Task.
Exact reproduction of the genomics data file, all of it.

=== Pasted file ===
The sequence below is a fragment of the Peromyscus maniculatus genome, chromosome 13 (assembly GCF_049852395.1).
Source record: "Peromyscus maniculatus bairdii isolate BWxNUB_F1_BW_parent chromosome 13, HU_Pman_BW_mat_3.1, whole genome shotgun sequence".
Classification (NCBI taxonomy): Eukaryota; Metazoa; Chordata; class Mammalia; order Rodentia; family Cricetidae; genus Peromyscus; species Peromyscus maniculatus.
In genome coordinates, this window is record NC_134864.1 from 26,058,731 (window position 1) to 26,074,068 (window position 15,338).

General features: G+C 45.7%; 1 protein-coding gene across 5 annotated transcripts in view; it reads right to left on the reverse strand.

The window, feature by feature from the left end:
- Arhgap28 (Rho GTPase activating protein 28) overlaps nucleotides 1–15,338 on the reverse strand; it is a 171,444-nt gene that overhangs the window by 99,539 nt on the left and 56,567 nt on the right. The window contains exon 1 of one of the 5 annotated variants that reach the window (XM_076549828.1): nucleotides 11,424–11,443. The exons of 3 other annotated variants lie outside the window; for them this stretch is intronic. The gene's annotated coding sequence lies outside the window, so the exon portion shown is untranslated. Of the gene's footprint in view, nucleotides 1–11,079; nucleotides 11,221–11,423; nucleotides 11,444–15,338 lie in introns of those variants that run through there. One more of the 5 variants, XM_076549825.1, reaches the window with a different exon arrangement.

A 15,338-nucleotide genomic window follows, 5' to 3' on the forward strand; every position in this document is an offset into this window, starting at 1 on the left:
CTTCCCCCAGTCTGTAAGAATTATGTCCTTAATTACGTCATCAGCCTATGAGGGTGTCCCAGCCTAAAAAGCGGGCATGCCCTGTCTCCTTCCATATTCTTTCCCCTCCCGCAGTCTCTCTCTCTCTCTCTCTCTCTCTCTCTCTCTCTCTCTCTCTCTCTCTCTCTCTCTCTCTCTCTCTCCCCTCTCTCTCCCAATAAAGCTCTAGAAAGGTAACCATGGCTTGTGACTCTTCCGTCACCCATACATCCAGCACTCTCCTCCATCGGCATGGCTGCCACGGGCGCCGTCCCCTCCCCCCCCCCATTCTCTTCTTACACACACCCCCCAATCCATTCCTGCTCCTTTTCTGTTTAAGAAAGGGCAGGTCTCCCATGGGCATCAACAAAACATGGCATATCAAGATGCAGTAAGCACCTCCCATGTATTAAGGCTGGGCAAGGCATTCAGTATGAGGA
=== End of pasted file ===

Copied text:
The sequence below is a fragment of the Peromyscus maniculatus genome, chromosome 13 (assembly GCF_049852395.1).
Source record: "Peromyscus maniculatus bairdii isolate BWxNUB_F1_BW_parent chromosome 13, HU_Pman_BW_mat_3.1, whole genome shotgun sequence".
Classification (NCBI taxonomy): Eukaryota; Metazoa; Chordata; class Mammalia; order Rodentia; family Cricetidae; genus Peromyscus; species Peromyscus maniculatus.
In genome coordinates, this window is record NC_134864.1 from 26,058,731 (window position 1) to 26,074,068 (window position 15,338).

General features: G+C 45.7%; 1 protein-coding gene across 5 annotated transcripts in view; it reads right to left on the reverse strand.

The window, feature by feature from the left end:
- Arhgap28 (Rho GTPase activating protein 28) overlaps nucleotides 1–15,338 on the reverse strand; it is a 171,444-nt gene that overhangs the window by 99,539 nt on the left and 56,567 nt on the right. The window contains exon 1 of one of the 5 annotated variants that reach the window (XM_076549828.1): nucleotides 11,424–11,443. The exons of 3 other annotated variants lie outside the window; for them this stretch is intronic. The gene's annotated coding sequence lies outside the window, so the exon portion shown is untranslated. Of the gene's footprint in view, nucleotides 1–11,079; nucleotides 11,221–11,423; nucleotides 11,444–15,338 lie in introns of those variants that run through there. One more of the 5 variants, XM_076549825.1, reaches the window with a different exon arrangement.

A 15,338-nucleotide genomic window follows, 5' to 3' on the forward strand; every position in this document is an offset into this window, starting at 1 on the left:
CTTCCCCCAGTCTGTAAGAATTATGTCCTTAATTACGTCATCAGCCTATGAGGGTGTCCCAGCCTAAAAAGCGGGCATGCCCTGTCTCCTTCCATATTCTTTCCCCTCCCGCAGTCTCTCTCTCTCTCTCTCTCTCTCTCTCTCTCTCTCTCTCTCTCTCTCTCTCTCTCTCTCTCTCTCTCCCCTCTCTCTCCCAATAAAGCTCTAGAAAGGTAACCATGGCTTGTGACTCTTCCGTCACCCATACATCCAGCACTCTCCTCCATCGGCATGGCTGCCACGGGCGCCGTCCCCTCCCCCCCCCCATTCTCTTCTTACACACACCCCCCAATCCATTCCTGCTCCTTTTCTGTTTAAGAAAGGGCAGGTCTCCCATGGGCATCAACAAAACATGGCATATCAAGATGCAGTAAGCACCTCCCATGTATTAAGGCTGGGCAAGGCATTCAGTATGAGGA